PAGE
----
Massage therapists must clearly define their outcome targets, which are often different from the outcomes desired for a healthy client. The desired outcome for a hospitalized patient may be simply to provide comfort through gentle touch that may reduce pain and anxiety and promote rest and relaxation. Furthermore, it is important to realize that working with critically ill or dying people may be stressful or emotionally draining for a highly empathetic massage therapist. Before considering hospital-based work, you must consider whether you will be able to cope with consistently working with the very ill.
Although a hospital environment offers unique challenges to a massage therapist, it also offers opportunities for personal and professional growth.
“I have grown so much as a person and therapist because of my many experiences massaging the incredibly diverse patient population that only a hospital setting can provide,” said Kendra Duncan, L.M.T., who works at Beaumont.
And Beaumont massage therapist Dia Mason, L.M.T., N.C.T.M., said, “In a hospital environment, massage therapists are respected members of the medical community and are considered part of the treatment team. Each massage of a patient can be different and challenging, from treating those who are medically compromised to those who are not.
“Massage therapists who treat in a hospital environment continually update their education and search to find innovative and different ways to treat patients,” Mason continued. “This is why my work in the hospital is a passion and not a job, where I not only discover the best in my patients, but [in] myself.”
Postgraduate training after massage school is critical to provide services safely and effectively in a hospital setting—and as the demand for medical massage grows, hospitals are responding by creating specialized training for massage therapists. Such programs educate massage therapists in a variety of areas, including CAM research, working on a medical team, and how to properly handle frail patients who would not typically be encountered in a private practice setting.
The massage therapy program at the Hertzberg Palliative Care Institute, Brookdale Department of Geriatrics and Palliative Medicine at Icahn School of Medicine at Mount Sinai in New York, New York, for example, offers training to licensed massage therapists interested in learning to work with seriously ill patients and their families. The program enables massage therapists to build the skills needed to work safely and effectively in the acute care setting with seriously ill patients.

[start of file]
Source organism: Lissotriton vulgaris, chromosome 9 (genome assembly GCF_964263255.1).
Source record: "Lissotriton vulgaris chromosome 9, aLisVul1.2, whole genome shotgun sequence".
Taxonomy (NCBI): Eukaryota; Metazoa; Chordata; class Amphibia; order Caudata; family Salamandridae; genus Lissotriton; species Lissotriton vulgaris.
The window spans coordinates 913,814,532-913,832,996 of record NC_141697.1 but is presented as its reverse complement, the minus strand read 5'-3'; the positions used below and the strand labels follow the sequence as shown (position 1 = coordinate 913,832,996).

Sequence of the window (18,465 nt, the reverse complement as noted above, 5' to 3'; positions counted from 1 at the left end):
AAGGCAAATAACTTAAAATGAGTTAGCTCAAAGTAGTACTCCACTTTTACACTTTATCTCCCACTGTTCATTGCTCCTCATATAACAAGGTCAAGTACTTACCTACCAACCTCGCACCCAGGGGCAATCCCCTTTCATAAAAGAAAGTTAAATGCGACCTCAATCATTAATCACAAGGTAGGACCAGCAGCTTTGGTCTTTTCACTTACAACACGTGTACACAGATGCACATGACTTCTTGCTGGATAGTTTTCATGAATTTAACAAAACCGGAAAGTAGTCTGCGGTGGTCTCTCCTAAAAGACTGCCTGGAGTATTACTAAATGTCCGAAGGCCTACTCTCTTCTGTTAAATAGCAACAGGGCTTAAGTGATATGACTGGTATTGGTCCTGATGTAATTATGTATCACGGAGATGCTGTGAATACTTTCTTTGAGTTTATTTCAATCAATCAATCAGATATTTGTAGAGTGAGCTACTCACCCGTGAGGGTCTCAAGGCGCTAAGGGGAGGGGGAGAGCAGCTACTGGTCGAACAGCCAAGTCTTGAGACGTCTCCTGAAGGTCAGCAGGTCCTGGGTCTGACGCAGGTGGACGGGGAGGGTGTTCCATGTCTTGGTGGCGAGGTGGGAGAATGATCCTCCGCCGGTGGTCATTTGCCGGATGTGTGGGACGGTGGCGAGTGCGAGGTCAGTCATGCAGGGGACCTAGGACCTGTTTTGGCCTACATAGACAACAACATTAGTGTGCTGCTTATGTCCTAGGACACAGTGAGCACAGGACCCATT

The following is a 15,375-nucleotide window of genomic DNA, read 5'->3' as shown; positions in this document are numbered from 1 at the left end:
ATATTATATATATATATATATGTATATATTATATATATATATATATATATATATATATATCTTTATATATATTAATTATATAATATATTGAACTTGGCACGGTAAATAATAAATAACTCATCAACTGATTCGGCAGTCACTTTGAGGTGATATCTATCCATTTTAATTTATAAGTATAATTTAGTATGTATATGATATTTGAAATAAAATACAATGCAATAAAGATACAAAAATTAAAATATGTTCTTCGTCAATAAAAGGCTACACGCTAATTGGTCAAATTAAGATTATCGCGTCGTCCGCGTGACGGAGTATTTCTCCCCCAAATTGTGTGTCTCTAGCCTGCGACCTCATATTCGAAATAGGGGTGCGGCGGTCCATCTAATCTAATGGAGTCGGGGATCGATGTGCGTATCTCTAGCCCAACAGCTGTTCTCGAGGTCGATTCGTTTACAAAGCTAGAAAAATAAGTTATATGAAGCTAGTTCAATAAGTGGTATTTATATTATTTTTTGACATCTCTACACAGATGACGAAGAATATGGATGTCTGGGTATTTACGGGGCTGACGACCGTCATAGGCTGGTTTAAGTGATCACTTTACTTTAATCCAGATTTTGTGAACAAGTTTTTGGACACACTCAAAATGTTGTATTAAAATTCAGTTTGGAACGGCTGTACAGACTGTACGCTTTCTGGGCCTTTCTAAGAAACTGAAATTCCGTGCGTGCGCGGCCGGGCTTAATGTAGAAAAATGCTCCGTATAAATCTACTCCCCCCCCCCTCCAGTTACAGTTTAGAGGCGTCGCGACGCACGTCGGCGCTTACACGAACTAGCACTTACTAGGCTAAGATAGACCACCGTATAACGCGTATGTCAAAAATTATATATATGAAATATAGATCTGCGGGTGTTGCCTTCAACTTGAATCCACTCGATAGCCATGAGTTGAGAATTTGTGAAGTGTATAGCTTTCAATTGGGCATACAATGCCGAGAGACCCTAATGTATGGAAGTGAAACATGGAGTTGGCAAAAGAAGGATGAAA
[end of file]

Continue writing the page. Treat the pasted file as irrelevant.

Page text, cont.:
At the Mayo School of Health Sciences in Rochester, Minnesota, the hospital-based massage therapy course instructs students on the massage therapist’s role as part of the integrative health care team in an acute care hospital setting; skills of integrative health practices; how to apply massage in a safe, appropriate, effective and compassionate manner with patients and health care staff; professional boundaries; body mechanics and communication skills; and hospital-based policies related to safety and infection control.
Memorial Sloan Kettering Cancer Center in New York, New York, offers training in medical massage for cancer patients; how to identify lymphedema in the cancer population; common medications prescribed for cancer patients; how massage therapy can be integrated into an oncology-medicine team; and how hospital practices and contraindications affect massage treatments.
Bingham Memorial Hospital in Blackfoot, Idaho, trains students to work as part of the health care team, and teaches massage techniques that are compatible in a hospital, medical or spa setting.
Beaumont’s hospital-massage training program includes an externship component that includes a hands-on rotation through various clinical departments in the hospital, which provides massage therapists the chance to experience working with patients while being supervised. The program also teaches massage therapists how to accommodate the patient’s condition, diagnosis, treatment and side effects that may result from treatment.
Make a Difference
For many massage therapists, the hospital setting offers an enriching and fulfilling work opportunity that differs from the traditional private office or spa setting.
For massage therapists who choose to embrace the physical and emotional challenges of working with patients, can work within the structure of a medical setting, and are willing to learn the requisite medical terminology, hospital-based employment can offer a financially and emotionally rewarding opportunity, one that allows massage therapists to truly make a difference in patients’ lives.
About the Author
Karen P. Armstrong, B.C.T.M.B., is manager of clinical massage and the oncology/hospital massage program at Beaumont Health System in Grosse Pointe, Royal Oak and Troy, Michigan. She teaches oncology and hospital massage continuing education through Beaumont’s Schools of Allied Health.